In this Instructable, I'm showing you all how I made a portable, handheld smart mirror. It's plug-and-play in the sense that once everything is soldered and built, you just have to plug in the Compute Stick and you should be good to go! This Instructable will focus heavily on the design and the construction electronic hardware in order to fit the needs of a portable smart mirror.
Step 1: Materials
The materials were pretty simple to obtain. Over time, I acquired all the materials but by all means, you can go ahead and purchase them all at once.
One distributor is Adafruit:
- 3.7V, 1200mA Lithium Ion Polymer Battery (LiPo) (Powers display): https://www.adafruit.com/product/258
- 3.7V, 2000mA Lithium Ion Polymer Battery (LiPo) (Powers Intel Compute Stick): https://www.adafruit.com/product/2011
- Rechargeable PowerBoost 1000C (Powers display): https://www.adafruit.com/products/2465
- Rechargeable PowerBoost 1000 Basic (Powers Intel Compute Stick): https://www.adafruit.com/products/2030
- HDMI 5 800x480 Display: https://www.adafruit.com/products/2260
- Mini USB microphone: https://www.adafruit.com/products/3367
- (x2) Breadboard-friendly SPDT Slide Switch: https://www.adafruit.com/products/805
- Sample 8x8 inch two-way mirror: http://www.twowaymirrors.com/
- Glass Cutter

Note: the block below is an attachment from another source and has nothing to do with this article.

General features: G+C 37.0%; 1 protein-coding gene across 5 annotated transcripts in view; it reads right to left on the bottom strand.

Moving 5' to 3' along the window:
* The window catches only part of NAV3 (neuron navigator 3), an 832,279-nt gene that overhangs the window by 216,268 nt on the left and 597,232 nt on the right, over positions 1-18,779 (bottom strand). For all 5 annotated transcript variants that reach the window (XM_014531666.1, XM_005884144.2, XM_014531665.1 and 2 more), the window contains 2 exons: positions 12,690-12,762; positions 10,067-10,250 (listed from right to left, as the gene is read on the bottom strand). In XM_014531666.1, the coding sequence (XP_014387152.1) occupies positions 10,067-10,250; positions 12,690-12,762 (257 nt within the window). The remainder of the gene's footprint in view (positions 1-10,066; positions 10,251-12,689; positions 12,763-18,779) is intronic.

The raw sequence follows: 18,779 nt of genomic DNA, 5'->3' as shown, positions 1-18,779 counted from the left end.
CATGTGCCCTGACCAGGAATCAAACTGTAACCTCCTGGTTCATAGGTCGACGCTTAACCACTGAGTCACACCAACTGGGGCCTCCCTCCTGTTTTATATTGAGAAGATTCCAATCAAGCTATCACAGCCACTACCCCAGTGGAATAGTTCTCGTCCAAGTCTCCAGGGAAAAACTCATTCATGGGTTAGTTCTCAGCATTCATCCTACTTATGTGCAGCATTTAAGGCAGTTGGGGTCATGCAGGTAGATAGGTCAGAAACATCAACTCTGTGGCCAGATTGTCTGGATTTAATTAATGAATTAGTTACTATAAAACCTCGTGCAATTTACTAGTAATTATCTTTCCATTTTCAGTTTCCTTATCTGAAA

- Intel Compute Stick (1st Gen): Intel website or Newegg
- Other miscellaneous electrical stuff includes Brass Standoffs, Micro USB-A cables (also found at Adafruit), and an electrical soldering tool and solder.
- Wood, screws, electrical tape, sandpaper, your choice of stain (I picked something water-based) and a water-based sealant (all of which you can find at you local hardware store or lumber store).
Step 2: Design and Build
I designed the platforms in Illustrator (reference file attachment). I tried laser-cutting but that was an expensive option so I ended up making the platforms out of scrap wood. Once I finished sanding and staining the wood, it was time to place the objects on the platform (reference the picture above).
The design is more plug-and-play than actual programming like Raspberry Pi smart mirrors. In terms of software, a simple upgrade to Windows 10 should suffice. You can download Rainmeter and look for widgets to make your background more dynamic or switch to tablet mode within the Windows desktop display options.
In terms production, this Instructable is pretty easy once the platform and wiring are built and established. Simple solder skills are necessary for this project and are pretty straight-forward. Please refer to the notes within the images to understand the purpose of each component and its complexity.
I enjoyed building this portable handheld smart mirror. I referenced many builds of static smart mirrors and always wanted to make a handheld version of one and I think this one turned out to be pretty successful. Like always, feel free to leave a question or comment. I am happy to help!